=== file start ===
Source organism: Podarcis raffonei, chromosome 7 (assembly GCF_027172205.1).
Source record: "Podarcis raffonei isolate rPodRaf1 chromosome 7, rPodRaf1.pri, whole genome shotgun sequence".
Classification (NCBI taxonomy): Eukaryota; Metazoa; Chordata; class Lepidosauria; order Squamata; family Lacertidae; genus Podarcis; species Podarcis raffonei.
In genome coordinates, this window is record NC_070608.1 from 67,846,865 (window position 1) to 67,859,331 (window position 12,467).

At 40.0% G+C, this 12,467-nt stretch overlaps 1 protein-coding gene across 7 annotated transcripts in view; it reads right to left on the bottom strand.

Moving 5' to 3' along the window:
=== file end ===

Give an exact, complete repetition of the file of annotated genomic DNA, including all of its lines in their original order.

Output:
Source organism: Podarcis raffonei, chromosome 7 (assembly GCF_027172205.1).
Source record: "Podarcis raffonei isolate rPodRaf1 chromosome 7, rPodRaf1.pri, whole genome shotgun sequence".
Classification (NCBI taxonomy): Eukaryota; Metazoa; Chordata; class Lepidosauria; order Squamata; family Lacertidae; genus Podarcis; species Podarcis raffonei.
In genome coordinates, this window is record NC_070608.1 from 67,846,865 (window position 1) to 67,859,331 (window position 12,467).

At 40.0% G+C, this 12,467-nt stretch overlaps 1 protein-coding gene across 7 annotated transcripts in view; it reads right to left on the bottom strand.

Moving 5' to 3' along the window: